The 17th Edition of Jazzmandu, popularly known as the Biggest Jazz Party in the Himalaya, yet again brought some class acts from the west to Kathmandu in October.
An idea that germinated when three jazz enthusiasts sat down to invite a few jazz musicians to Kathmandu for a Shivaratri concert turned into a festival when more and more acts began to show an interest. More enthusiasts joined the team and it soon looked like it was growing on its own. Jazzmandu was the brainchild of Navin Chettri of Cadenza, Chhedup Bomzan, owner of Jazz Upstairs and Susan Sellars, with a jazz connection from Australia. They founded Upstairs Ideas which is responsible for organizing the festival year after year.

Cadenza had found the perfect venue for playing jazz in an upstairs room called Jazz Upstair, a jazz bar opened by Chhedup in 1998, where the crowds were so big and the place not quite so big that usually there was standing room only. With no investment in the interior, the place had its own rustic charm suited for jazz music. The music and the ambience were so good that even ambassadors began to frequent the place along with expats. The Shivaratri concert had been suggested by a jazz afficianado, Suman Sachdev. When Jazzmandu was still in its planning stages, the late Vidhya Shrestha, a jazz singer and a friend of Sachdev, also became actively involved. Suman was instrumental in getting free flights and rooms in hotels for the visiting musicians. He was of course, an hotelier and owner of Gokarna Forest Golf Resort back then. That explains why Gokarna is still one of the major venues where all the musicians take part.

That’s how it all began and the first festival was held in 2002 when only a handful of Nepalis were interested in jazz. Thus the audience was largely made up of foreigners. From the first edition of Jazzmandu, they were successful in bringing some impressive acts like the Australian jazz and swing musician Don Burrows, UK singer Natalie Williams, and Australian Jazz/Funk outfit Afro Dizzi Act who loved Nepal so much that they came again and spent some time in the country. The Australian connection was obviously Susan whose father was the Festival Director of the Palmer Spring Festival where Cadenza had been previously invited to play. Playing as a trio they met up with Afro Dizzi Act at the festival.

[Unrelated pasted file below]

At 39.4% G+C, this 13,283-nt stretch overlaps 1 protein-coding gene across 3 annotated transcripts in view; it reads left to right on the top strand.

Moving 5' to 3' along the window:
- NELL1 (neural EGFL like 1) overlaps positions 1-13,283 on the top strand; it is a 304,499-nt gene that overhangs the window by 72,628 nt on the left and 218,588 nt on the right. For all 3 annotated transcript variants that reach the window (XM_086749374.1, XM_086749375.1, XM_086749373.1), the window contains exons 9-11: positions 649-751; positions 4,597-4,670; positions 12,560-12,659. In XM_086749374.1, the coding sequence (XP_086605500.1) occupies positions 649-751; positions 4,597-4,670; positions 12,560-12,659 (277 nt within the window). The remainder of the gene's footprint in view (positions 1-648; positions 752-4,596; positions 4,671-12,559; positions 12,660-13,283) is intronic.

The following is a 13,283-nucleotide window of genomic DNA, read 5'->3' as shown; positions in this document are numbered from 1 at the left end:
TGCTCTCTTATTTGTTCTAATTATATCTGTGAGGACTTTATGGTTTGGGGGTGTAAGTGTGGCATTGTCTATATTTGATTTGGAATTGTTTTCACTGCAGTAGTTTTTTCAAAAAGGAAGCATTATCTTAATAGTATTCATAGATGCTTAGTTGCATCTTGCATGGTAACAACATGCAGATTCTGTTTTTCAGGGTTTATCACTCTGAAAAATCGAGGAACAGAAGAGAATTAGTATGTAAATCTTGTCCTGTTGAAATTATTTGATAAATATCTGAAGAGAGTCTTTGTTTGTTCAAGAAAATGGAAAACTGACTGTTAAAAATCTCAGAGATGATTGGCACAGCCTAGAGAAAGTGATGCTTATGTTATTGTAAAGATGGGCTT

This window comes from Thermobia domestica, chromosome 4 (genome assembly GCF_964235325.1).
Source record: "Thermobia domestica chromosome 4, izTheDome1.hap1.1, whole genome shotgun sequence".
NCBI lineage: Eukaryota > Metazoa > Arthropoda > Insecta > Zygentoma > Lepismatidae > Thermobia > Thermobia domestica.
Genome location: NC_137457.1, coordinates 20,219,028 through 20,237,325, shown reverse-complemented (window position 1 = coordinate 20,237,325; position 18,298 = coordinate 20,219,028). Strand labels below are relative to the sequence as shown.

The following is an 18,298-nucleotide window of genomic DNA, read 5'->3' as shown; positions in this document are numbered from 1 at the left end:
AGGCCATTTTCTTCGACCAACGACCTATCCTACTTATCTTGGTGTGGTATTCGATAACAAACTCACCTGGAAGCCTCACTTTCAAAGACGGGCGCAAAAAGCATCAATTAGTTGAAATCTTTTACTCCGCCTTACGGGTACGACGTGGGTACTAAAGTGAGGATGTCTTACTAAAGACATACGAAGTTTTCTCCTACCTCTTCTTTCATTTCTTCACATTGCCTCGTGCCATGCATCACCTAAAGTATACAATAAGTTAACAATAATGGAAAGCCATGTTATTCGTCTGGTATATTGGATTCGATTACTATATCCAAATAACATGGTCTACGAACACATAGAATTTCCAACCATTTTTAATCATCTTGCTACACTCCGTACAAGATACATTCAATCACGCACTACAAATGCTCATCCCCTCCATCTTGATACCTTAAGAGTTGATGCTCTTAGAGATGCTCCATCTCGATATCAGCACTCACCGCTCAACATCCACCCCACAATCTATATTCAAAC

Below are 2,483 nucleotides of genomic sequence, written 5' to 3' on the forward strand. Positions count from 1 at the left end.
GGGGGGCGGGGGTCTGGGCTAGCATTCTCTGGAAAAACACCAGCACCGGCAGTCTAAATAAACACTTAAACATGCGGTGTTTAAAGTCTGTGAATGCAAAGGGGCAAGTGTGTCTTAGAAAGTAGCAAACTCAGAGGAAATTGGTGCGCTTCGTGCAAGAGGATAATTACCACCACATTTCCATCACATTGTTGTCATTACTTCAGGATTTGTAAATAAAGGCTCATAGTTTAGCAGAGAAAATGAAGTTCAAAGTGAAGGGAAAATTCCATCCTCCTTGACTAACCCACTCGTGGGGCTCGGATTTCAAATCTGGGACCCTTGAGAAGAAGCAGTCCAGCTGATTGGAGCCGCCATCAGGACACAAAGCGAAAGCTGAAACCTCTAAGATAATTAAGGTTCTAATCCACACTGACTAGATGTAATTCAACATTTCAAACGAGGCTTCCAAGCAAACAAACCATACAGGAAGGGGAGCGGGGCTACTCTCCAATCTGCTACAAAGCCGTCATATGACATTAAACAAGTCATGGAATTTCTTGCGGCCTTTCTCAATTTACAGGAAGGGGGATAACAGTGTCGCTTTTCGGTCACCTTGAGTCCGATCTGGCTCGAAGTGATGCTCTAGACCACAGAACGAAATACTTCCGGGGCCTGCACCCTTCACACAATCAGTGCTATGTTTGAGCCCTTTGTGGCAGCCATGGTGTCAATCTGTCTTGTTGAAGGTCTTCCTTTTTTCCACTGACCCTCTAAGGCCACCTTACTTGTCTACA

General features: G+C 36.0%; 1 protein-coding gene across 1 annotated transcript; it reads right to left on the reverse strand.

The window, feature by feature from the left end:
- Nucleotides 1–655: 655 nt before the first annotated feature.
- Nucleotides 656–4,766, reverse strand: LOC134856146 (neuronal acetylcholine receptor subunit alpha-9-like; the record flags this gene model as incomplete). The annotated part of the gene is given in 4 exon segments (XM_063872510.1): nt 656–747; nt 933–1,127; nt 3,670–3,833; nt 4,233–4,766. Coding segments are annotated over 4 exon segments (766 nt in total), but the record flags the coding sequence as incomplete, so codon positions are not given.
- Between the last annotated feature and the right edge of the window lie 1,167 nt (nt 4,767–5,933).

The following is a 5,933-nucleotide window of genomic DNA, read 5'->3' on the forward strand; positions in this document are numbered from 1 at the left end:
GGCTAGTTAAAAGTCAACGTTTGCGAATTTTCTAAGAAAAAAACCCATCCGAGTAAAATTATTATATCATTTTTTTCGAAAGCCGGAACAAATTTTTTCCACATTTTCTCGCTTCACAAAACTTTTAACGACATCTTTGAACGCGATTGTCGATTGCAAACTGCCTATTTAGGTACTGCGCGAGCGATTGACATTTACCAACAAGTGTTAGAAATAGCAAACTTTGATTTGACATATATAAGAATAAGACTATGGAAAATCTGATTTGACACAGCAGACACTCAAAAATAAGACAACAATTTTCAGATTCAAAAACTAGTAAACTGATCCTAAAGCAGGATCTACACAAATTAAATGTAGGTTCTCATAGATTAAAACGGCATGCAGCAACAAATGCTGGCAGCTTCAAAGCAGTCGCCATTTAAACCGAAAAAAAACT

Jazzmandu grew in stature over the years and managed to bring world renowned musicians like the world famous percussionist Trilok Gurtu and the American jazz drummer Ari Hoenig. One of the jazz greats to come for Jazzmandu was the Japanese saxophone playing legend Sadao Watanabe who wowed the audiences. The renowned jazz pianist from India, Louiz Banks also performed an amazing set at the Hyatt in 2004. In the 1960s his band had done a stint at Hotel Soaltee as the house band.

Jazzmandu 2019 kicked off on 17th Oct and the finale was held at Hotel Yak & Yeti on the 23rd, where most of the bands played their last gig before heading home. The 17th saw workshops for students and the first performances commenced from the 18th in various venues around the valley. The artistes list included: Faby Medina from France, Paul Tynan and Jake Hanion from Canada, R S&T from Germany, Paulouse Forro and Adrian Crookston from the US, Cadenza Collective, Jooni and Blue Fret from Nepal and Tropic Green from Singapore. The musicians were spread out across the city in eateries like House of Music, Manny’s Eatery & Tapas Bar, Jazz Upstairs and Moksh. 

The big event as always was the Jazz Bazaar on the 19th that took place at Gokarna Forest Resort where all the acts were present with additional acts like the Nepali Classical ensemble that paid tribute to our late tabla maestro Rabin Lal Shrestha. Two acts stole the show: Faby Medina, the French jazz singer whose superb vocal abilities in English and French worked up the crowd. Then Paulose Forro from the U.S. had the audience on their feet with his excellent accordion playing and lively Latin songs. Cadenza Collective as usual impressed with their improvisations on local beats like the Tamang selo while Navin on vocal took Nepali folk to another level.

The 20th brought Latin Jazz to Dhokaima Café and on the 22nd the music moved to Kantipur Temple House where top Nepali classical musicians jammed with Cadenza Collective’s jazz music. On the same day Jazzmandu’s master classes were held at Kathmandu Jazz Conservatory for students and jazz enthusiasts to interact with the visiting musicians sharing their experience and stories whereby the students learnt techniques and got tips on various musical instruments and vocals.

The finale at Yak & Yeti was largely a repeat of the Gokarna show except for a few changes and the inclusion of Blue Fret with Suman Thapa as frontman. The highlight was the final jam when all the artistes took the stage and let fly. It’s always a euphoric moment seeing them interact and add their own personal flair. Hearing about twenty-five musicians from around the world who’ve never played together before, sound like one ensemble, taking turns to lead, is truly magical. And that’s how Jazzmandu always ends!
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A budding jazz afficianado 
I have been trying to tune my ears to Jazz over the past few years, as I did not have an initial liking for the form. Thankfully, Navin and Samir Chettri of Cadenza Collective are two amazing musicians with whom I have had the chance to collaborate with on various projects over the years. They led me to Jazzmandu and since the last three years I have become an absolute fan.
This year my experience touched a new high with the previously-unknown-to-me Brazilian Forró music form that traces its origins to the north eastern part of Brazil, that got audiences off their chairs and dancing to his accordion, Triangle, guitar and drums. The music was upbeat and full of joy that left quite an impression on me and all those who witnessed it. – Niladri S. Parial.